9. “In my experience, in Africa there is space for innovation. And you don’t have to look far, especially when you are at a disadvantage. Look around you. You might be experiencing a problem that is a need in the community.” – Sizwe Nzima, founder of Iyeza Express in Khayelitsha, South Africa.

10. “Don’t scratch your head saying there is no financing. With what you have, what can you do to achieve your goal? Investors like people who have taken that initiative.” – Heshan de Silva, founder and CEO of the De Silva Group in Kenya

11. “My advice to young people is to firstly get their education. And once you get your formal education, get formal employment for a couple of years. To go straight into the entrepreneurial environment I cannot say is not possible, but it will be much harder.” – South African Herman Mashaba, founder of Black Like Me

12. “Teams are crucial because they combine the differing talents of different individuals, and they make the whole better than the part.” – Nigerian tycoon Hakeem Belo-Osagie

13. “Getting things done is better than having things perfect. Done is better than perfect. Whatever you have in your hands, get going with it. Just do it.” – Charles Igwe, founder and CEO of Nollywood Global Media Group in Nigeria

14. “Focus on making [your product or service] awesome. I see a lot of guys go into business with a ‘how can I make money’ approach. But if you go in there saying ‘how can I make something awesome’, the money will follow.” – Alex Fourie, founder of iFix in South Africa

15. “Do what you are good at, but do it well. If you like tuning pianos, set up a piano-tuning business. If you like baking bread, then do that – but whatever it is, do it well.” – Francis Grogan, co-founder and CEO of Zambeef Products in Zambia

16. “Work hard and be patient. The main problem I see with young African guys is they want to grow overnight. Yes, they have to be ambitious, they have to think big, but they have to be patient. Rome was not built overnight.” – Francis Kibhisa, founder and managing director of Rex Energy in Tanzania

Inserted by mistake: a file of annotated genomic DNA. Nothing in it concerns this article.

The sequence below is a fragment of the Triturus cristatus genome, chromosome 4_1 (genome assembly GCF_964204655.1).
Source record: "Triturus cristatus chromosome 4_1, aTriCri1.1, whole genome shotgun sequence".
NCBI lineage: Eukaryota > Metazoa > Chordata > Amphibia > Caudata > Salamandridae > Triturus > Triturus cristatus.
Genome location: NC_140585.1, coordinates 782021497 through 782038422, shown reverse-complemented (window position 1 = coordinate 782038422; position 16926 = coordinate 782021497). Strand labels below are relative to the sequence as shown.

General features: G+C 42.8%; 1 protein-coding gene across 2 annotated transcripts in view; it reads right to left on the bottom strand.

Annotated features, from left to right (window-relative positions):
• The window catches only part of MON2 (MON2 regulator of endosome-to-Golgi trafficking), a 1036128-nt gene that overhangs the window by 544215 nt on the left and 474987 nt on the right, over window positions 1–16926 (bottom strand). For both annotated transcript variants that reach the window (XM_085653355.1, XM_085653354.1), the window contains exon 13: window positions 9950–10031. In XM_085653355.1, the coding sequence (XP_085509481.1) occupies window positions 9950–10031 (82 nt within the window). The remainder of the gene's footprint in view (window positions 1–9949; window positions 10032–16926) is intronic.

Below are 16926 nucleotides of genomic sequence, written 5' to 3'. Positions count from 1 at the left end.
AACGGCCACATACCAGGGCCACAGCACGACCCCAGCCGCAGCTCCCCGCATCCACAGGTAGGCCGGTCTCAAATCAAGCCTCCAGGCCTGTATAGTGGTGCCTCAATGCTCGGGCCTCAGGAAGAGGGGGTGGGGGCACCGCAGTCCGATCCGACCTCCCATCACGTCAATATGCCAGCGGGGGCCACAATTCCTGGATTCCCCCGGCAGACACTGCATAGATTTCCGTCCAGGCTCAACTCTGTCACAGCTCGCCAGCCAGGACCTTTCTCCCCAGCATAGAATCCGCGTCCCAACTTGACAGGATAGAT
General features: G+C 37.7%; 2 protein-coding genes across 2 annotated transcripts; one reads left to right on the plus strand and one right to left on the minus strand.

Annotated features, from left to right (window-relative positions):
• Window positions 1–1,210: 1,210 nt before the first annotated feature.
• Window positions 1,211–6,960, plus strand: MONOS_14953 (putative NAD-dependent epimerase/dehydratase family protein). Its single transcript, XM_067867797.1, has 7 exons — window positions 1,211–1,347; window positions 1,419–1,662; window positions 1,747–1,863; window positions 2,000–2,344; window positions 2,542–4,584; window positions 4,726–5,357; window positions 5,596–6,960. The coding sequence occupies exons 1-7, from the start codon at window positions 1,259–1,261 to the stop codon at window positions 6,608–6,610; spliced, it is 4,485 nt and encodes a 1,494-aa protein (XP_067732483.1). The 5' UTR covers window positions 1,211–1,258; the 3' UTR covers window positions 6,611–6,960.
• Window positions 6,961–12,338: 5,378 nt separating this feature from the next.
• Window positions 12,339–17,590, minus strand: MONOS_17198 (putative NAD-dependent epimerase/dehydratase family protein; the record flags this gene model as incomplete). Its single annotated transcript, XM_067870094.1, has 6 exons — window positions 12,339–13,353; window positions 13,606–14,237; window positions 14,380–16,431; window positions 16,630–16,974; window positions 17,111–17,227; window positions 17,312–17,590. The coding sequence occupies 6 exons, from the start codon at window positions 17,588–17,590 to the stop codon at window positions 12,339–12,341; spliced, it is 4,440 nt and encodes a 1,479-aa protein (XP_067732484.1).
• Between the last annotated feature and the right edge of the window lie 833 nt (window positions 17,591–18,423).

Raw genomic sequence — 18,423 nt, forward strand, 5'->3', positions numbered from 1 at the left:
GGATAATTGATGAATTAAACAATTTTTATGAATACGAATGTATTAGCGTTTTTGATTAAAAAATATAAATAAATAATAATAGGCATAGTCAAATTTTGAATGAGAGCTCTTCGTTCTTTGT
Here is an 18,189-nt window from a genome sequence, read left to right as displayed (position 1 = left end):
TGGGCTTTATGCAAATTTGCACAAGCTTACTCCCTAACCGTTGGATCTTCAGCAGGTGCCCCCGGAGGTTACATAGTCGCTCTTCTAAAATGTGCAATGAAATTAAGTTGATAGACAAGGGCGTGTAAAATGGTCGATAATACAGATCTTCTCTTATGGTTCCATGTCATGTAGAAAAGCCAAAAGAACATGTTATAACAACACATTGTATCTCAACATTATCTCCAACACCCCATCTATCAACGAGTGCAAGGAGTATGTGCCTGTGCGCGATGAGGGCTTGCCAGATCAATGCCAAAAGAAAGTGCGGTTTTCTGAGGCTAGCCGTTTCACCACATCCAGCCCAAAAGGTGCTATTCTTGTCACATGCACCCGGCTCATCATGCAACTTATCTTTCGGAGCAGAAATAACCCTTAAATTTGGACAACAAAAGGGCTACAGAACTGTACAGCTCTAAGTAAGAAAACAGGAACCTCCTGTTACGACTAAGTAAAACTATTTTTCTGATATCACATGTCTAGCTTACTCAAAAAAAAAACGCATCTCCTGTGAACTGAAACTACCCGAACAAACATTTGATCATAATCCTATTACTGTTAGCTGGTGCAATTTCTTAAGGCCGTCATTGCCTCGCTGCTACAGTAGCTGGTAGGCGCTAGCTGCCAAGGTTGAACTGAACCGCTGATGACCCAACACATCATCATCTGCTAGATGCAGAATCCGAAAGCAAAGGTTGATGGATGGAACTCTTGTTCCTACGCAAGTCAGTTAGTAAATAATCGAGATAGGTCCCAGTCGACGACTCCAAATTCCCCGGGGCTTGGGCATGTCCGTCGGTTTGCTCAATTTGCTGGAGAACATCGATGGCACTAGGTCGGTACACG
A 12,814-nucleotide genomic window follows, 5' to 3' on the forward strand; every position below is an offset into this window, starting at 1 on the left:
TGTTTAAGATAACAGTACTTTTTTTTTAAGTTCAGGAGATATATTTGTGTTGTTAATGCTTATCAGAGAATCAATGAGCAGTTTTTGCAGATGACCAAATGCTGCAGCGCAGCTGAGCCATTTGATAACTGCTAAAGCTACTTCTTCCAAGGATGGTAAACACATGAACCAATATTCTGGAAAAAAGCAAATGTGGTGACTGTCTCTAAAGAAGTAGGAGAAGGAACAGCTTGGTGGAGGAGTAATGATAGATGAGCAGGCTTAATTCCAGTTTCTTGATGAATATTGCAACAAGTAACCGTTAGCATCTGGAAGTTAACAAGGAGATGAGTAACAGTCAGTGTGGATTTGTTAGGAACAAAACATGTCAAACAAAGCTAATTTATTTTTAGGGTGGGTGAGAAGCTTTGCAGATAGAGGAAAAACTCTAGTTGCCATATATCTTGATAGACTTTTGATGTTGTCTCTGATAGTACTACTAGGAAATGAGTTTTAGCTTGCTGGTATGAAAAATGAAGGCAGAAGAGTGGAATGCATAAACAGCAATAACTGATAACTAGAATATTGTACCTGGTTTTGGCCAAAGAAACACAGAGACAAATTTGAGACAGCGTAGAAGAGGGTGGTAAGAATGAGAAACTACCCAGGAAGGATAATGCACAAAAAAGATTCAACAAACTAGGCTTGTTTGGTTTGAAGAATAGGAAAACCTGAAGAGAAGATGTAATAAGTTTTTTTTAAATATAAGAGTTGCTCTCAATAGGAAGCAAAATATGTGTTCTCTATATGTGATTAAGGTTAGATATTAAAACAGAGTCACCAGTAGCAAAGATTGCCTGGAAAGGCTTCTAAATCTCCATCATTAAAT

17. “It’s not an easy road. You will get people who will disappoint you… but you need to stay focused on your dream. We all learn and become better through our mistakes and challenges.” – Malawian fashion designer, Lilly Alfonso

18. “Success depends on employees. For me knowing and connecting with my employees is very important.” – Divine Ndhlukula, founder of Securico in Zimbabwe

19. “Aspiring entrepreneurs have to actually do something that they feel strongly passionate about, and in most cases they should seek inspiration from their own experience… If you had a terrible experience, you should despise the experience to the extent that you are continuously seeking a solution for it.” – Best Ayiorwoth, founder of GIPOMO in Uganda

20. “The future of Africa depends on its young people. It is critically important for young people to study hard and get a good education in order for them to undertake whatever they want to do and to succeed on their own initiative. Courage and persistence are key characteristics needed for entrepreneurs in Africa today.” – Togolese Gervais Djondo, co-founder of Ecobank and Asky Airlines